MR method for imaging tissue perfusion at issueTwo former University of California at San Francisco radiologistshave filed a lawsuit against the university and Norwegian contrastdeveloper Hafslund Nycomed, alleging that the university
Two former University of California at San Francisco radiologistshave filed a lawsuit against the university and Norwegian contrastdeveloper Hafslund Nycomed, alleging that the university soldNycomed the royalty rights for a contrast technology the radiologistsinvented.
The radiologists claim that the university received only $12,500for a technology Nycomed believes could be worth up to $280 milliona year when it is commercialized.
The lawsuit was filed in November in U.S. District Court forthe Northern District of California in San Francisco by Dr. JohnKucharczyk and Dr. Michael Moseley. Kucharczyk was director ofUCSF's neuroradiology research laboratory until late last year,and Moseley was an associate professor of radiology. Moseley isnow with Stanford University, while Kucharczyk is with the Universityof Minnesota.
The technology in question involves a method-of-use patentthe two radiologists received in 1993 for magnetic susceptibilityperfusion imaging, which uses contrast agents and high-speed MRIsequences such as echo-planar imaging to examine tissue perfusion.Applications for which the technique is useful include early detectionof stroke and evaluation of therapeutic interventions for stroke.
According to a complaint filed by Kucharczyk and Moseley, theybegan work on the technology after receiving an experimental compoundfrom Hafslund Nycomed's Nycomed Salutar subsidiary, which wasbased at the time in Sunnyvale, CA. The compound, dysprosium DTPA-BMA,is related to gadolinium. Nycomed Salutar asked Kucharczyk andMoseley to develop medical applications for it and funded lessthan half of the research that led to the patent, the radiologistssaid.
In their research, Kucharczyk and Moseley found that DyDTPA-BMA,when administered in a bolus injection and in conjunction withEPI sequences, provided a useful means of developing a quantitativeindex of tissue perfusion and provided earlier detection thanother imaging modalities of the impact of pathologies such asstroke. In animal research, the radiologists found they coulddetect evidence of stroke within minutes of blocking off an arteryin the brain.
Kucharczyk and Moseley filed for and received a method-of-usepatent for the use of DyDTPA-BMA, gadolinium and other lanthanidechelates in conjunction with high-speed MRI sequences and computerreconstructions. The patent also covers other potential agentsused in this manner.
A billion-dollar patent? To continue their research, Kucharczykand Moseley applied for a grant in April 1990 from the CaliforniaDepartment of Commerce's competitive technology program (CompTech),which promotes the development of technology in the state. NycomedSalutar stated at the time that the commercial value of the technologycould be up to $280 million annually over the 17-year life ofthe patent, the complaint claims.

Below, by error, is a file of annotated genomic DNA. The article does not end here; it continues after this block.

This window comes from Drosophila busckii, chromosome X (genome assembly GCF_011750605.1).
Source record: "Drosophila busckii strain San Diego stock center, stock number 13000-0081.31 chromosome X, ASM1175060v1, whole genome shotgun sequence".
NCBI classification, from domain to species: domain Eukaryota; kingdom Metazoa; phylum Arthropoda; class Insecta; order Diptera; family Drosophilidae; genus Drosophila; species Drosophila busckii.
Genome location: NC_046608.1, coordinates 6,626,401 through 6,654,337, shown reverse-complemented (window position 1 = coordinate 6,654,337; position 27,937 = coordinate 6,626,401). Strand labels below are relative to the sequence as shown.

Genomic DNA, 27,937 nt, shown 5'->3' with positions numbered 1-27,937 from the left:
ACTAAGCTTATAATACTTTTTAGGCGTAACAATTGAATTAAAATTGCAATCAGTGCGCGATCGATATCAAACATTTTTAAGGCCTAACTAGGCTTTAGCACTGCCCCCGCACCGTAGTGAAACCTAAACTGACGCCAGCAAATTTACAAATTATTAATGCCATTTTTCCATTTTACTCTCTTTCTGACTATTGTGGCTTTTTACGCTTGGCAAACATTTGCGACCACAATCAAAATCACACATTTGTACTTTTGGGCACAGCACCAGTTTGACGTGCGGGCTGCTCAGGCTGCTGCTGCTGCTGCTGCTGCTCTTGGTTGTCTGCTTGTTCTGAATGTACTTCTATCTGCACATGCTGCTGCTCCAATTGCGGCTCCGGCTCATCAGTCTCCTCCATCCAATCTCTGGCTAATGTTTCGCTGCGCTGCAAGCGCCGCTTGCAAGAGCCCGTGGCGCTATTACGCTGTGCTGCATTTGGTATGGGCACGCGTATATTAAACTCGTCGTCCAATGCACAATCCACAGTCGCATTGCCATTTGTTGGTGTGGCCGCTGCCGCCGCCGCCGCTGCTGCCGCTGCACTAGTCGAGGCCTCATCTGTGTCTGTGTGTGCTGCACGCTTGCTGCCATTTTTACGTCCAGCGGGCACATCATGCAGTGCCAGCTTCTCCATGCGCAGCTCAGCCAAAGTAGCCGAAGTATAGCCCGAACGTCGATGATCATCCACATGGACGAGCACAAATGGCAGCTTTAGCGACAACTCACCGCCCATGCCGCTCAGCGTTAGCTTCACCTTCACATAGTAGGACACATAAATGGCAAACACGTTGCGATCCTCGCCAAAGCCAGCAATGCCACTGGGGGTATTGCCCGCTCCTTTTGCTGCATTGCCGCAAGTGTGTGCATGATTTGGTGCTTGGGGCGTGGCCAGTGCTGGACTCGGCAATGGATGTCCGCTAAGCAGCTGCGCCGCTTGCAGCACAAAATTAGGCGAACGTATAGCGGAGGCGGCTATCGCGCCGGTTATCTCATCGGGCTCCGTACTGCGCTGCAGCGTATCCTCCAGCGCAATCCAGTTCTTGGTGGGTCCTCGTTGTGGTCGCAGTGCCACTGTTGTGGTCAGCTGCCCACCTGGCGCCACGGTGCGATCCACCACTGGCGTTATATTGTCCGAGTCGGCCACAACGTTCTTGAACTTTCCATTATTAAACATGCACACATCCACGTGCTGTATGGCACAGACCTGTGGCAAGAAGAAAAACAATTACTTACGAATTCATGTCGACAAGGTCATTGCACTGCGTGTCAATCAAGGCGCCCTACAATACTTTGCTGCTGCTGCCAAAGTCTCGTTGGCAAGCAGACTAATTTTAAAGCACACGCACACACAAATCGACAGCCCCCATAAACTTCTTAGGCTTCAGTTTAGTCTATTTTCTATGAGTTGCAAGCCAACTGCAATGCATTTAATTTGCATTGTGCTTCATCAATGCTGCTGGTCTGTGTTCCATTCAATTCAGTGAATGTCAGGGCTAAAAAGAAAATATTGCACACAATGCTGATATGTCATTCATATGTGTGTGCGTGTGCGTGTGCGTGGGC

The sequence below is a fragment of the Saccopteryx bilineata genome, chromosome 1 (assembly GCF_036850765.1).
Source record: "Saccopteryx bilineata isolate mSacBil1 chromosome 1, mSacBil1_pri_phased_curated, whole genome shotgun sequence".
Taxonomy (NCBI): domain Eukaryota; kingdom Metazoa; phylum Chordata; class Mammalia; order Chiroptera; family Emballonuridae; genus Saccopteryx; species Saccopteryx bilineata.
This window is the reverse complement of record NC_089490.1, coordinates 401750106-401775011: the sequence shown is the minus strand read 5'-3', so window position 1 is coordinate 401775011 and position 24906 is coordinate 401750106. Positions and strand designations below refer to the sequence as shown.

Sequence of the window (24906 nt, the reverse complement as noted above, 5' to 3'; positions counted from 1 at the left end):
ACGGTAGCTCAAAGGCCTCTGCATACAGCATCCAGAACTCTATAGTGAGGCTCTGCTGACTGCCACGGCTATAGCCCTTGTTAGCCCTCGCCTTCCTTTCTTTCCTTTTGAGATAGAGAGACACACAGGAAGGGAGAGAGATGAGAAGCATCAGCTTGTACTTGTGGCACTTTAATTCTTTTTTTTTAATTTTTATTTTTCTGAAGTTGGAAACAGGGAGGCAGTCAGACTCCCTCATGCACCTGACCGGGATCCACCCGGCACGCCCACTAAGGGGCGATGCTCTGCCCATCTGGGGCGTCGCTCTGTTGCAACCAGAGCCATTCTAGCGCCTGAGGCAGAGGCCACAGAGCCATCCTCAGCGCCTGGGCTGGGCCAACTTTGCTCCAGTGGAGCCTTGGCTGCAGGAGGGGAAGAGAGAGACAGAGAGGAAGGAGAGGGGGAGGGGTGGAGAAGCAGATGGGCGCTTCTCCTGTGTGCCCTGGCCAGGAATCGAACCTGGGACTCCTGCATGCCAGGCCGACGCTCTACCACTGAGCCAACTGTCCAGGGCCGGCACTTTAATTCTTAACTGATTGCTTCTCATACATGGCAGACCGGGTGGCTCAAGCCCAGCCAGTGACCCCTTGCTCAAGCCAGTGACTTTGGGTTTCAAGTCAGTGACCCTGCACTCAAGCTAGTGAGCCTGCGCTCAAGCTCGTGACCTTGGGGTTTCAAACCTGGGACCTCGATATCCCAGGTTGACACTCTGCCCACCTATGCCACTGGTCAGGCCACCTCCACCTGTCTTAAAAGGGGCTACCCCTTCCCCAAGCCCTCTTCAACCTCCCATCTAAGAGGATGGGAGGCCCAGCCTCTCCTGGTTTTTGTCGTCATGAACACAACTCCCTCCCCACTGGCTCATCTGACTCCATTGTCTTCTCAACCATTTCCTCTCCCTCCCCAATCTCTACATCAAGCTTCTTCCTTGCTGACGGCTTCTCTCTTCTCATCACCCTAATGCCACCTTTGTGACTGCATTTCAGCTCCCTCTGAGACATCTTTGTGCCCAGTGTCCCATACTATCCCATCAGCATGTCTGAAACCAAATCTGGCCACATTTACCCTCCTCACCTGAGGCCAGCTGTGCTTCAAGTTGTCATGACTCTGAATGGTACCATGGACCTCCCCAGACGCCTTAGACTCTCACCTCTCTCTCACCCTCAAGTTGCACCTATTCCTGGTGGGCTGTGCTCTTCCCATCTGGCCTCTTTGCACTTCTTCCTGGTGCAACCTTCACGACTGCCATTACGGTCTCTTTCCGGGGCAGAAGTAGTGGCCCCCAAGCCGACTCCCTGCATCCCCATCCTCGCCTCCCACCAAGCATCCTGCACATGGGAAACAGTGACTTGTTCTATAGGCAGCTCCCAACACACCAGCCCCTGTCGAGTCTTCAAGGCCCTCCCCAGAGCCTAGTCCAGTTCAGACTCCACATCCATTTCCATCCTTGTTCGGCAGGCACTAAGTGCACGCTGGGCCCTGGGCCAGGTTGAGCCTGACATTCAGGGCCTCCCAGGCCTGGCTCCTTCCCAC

The radiologists received a $150,000 grant from CompTech, buton the condition that they assign their rights to the technologyto Nycomed Salutar to ensure its commercialization. To do so,Kucharczyk and Moseley provided information to the university'sOffice of Technology Transfer (OTT) so the university could negotiatea license with Nycomed Salutar.
The OTT ultimately reached a license agreement with NycomedSalutar. The exclusive license, however, called for a one-timepayment of $12,500 to UCSF and did not include any provision forroyalties to the radiologists or the university, according tocourt documents.
"The university went from a situation where it had fulland equal rights to use the invention any way it wanted, to onewhere it had no rights to use the invention," said RichardHarmon of Harmon and Tootell of San Francisco, the law firm representingthe radiologists.
Kucharczyk and Moseley charge that the royalty-free licenseviolates the University of California's patent policy, which requiresthat only royalty-bearing licenses be granted and that any royaltiesresulting from licenses be divided equally with the inventingfaculty members. The policy also states that no exclusive licensesbe granted unless the licensee funded 100% of the research thatresulted in the invention, the complaint states.
The radiologists are asking that they be declared the soleinventors of the patent and that the university's agreement withNycomed Salutar be rescinded. If the agreement is not rescinded,Kucharczyk and Moseley ask that the university be found in breachof their employment contracts and that they be awarded damages.The complaint alleges that the damages suffered by the radiologistscould be in excess of $50 million. A trial date has not been setfor the case.
A spokesperson for the University of California system disputedthe claims made by Kucharczyk and Moseley but declined to commentfurther because of the litigation.
Nycomed officials said they are caught in a dispute betweenthe university and two disgruntled former employees. The agreementbetween UCSF and Nycomed Salutar was a standard licensing arrangement,according to Chris Kilbane, manager of corporate relations forNycomed.
Nycomed also disputes the commercial value of the technology.The source of the $280 million figure is unknown, Kilbane said.In addition, research on the technology in question is on holdas the company investigates more promising agents, according toKilbane.
"Nycomed has been an innocent bystander in this wholething," Kilbane said. "We see this as a squabble betweenex-faculty members who are upset with the University of California,and somehow we are getting sucked into it."